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Yang Liu, Jinzi Wu, Liang-jun Yan, Abbot F. Clark; High glucose impairs optic nerve head astrocyte phagocytosis prior to retinal ganglion cell degeneration. Invest. Ophthalmol. Vis. Sci. 2018;59(9):3549. doi: https://doi.org/.
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© ARVO (1962-2015); The Authors (2016-present)
Retinal ganglion cell (RGC) degeneration is an early event in the pathogenesis of diabetic retinopathy. The astrocytes in the myelination transition zone (MTZ) of the optic nerve head (ONH) play important role in maintaining RGC homeostasis by engulfing axonal mitochondria. In this study, we evaluated the effects of high glucose on phagocytic activities of ONH astrocytes.
Primary mouse MTZ astrocytes were cultured in defined astrocyte medium containing 5.5 or 25 mM D-glucose (representing normal and high glucose conditions, respectively). Astrocytes were also treated with 5.5 mM D-glucose plus 19.5 mM L-glucose and 25 mM D-manntol as osmolality controls. Phagocytic activity of astrocytes were determined by flow cytometry-based phagocytosis assay 4 weeks after treatment. Eyes from TallyHo/Jng and streptozotocin-induced diabetic mice were collected 4 weeks after development of diabetes. Cryosections were immunostained with specific antibodies against glial fibrillary acidic protein (GFAP), Mac-2 and RNA binding protein with multiple splicing (RBPMS). Pattern electroretinogram (PERG) was also performed to determine RGC function.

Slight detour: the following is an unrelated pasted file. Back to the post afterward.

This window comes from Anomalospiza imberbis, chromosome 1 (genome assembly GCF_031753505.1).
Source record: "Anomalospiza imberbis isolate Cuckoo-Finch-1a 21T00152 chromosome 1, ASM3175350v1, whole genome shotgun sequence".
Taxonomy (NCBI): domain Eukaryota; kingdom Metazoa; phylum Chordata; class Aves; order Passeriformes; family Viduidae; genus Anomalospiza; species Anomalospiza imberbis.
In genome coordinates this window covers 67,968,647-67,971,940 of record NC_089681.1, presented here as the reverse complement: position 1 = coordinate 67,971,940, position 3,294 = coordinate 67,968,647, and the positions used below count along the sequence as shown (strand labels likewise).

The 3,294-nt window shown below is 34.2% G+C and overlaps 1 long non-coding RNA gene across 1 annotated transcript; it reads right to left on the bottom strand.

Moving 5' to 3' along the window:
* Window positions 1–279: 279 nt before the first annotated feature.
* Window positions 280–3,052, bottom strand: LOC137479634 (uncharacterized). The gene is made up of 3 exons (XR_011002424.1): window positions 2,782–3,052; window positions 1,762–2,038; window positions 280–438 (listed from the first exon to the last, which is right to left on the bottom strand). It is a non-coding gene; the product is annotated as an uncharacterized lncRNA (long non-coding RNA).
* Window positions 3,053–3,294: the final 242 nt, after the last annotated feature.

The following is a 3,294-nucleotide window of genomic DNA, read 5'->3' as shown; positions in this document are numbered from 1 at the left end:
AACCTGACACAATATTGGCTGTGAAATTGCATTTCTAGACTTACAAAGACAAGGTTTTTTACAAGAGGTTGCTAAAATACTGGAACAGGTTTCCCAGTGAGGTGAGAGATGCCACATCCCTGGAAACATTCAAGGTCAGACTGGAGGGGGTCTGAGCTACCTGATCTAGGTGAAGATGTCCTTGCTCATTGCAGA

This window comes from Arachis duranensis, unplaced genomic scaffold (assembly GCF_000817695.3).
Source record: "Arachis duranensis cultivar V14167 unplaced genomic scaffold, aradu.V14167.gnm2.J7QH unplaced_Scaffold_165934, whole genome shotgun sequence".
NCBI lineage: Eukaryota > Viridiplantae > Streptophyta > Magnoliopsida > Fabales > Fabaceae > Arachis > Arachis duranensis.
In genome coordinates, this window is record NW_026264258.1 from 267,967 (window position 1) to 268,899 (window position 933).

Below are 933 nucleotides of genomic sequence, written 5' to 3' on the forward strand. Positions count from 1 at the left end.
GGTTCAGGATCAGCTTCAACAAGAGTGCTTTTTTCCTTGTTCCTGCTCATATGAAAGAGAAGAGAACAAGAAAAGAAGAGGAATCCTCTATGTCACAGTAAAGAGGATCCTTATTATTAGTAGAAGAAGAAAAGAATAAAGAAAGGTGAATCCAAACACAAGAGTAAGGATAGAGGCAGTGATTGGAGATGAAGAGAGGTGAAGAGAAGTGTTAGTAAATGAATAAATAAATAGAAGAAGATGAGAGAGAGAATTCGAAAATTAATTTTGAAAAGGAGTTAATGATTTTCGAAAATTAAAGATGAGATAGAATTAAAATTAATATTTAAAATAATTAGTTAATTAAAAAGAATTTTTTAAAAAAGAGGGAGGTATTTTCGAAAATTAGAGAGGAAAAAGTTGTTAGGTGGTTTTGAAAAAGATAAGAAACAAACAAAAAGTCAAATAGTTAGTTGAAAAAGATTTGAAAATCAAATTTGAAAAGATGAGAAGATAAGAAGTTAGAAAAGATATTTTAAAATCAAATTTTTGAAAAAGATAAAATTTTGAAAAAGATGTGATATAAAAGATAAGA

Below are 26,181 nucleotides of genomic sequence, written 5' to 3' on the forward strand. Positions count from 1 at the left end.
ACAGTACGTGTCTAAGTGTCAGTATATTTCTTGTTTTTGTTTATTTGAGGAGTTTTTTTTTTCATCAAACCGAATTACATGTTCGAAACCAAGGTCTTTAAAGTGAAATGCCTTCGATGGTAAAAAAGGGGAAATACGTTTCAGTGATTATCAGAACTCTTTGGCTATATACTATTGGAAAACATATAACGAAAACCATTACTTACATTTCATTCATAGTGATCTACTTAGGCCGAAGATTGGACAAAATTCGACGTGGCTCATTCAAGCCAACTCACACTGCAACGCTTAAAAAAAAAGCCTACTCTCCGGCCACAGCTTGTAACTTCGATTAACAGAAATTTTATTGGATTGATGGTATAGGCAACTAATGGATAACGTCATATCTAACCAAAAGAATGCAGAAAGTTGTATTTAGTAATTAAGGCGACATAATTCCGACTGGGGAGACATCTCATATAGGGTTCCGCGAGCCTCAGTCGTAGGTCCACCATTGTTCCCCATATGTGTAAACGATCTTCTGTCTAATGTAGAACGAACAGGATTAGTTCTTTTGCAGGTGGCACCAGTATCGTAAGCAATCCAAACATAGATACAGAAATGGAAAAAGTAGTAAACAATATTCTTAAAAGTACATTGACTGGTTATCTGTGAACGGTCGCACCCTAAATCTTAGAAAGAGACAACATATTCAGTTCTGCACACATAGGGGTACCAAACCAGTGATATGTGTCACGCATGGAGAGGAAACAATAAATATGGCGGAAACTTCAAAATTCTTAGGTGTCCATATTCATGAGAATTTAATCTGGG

Compared to other culture conditions, astrocytes cultured in medium containing 25 mM glucose showed significantly decreased (59.1 ± 5.1 % of 5.5 mM glucose group) percentage of cells with phagosomes. Consistent with the results obtained from in vitro experiments, diabetic mice showed decreased GFAP and Mac-2 expression at the MTZ compared to age-matched control mice. Retinal sections labeled with RBPMS demonstrated similar RGC numbers between diabetic and control mice. As expected, there was no significant difference in PERG responses between diabetic and control mice.
High glucose impairs optic nerve head astrocyte phagocytosis prior to retinal ganglion cell degeneration, which may initiate diabetic neurodegeneration. Our study provides a new insight into pathogenesis of diabetic retinopathy.
This is an abstract that was submitted for the 2018 ARVO Annual Meeting, held in Honolulu, Hawaii, April 29 - May 3, 2018.
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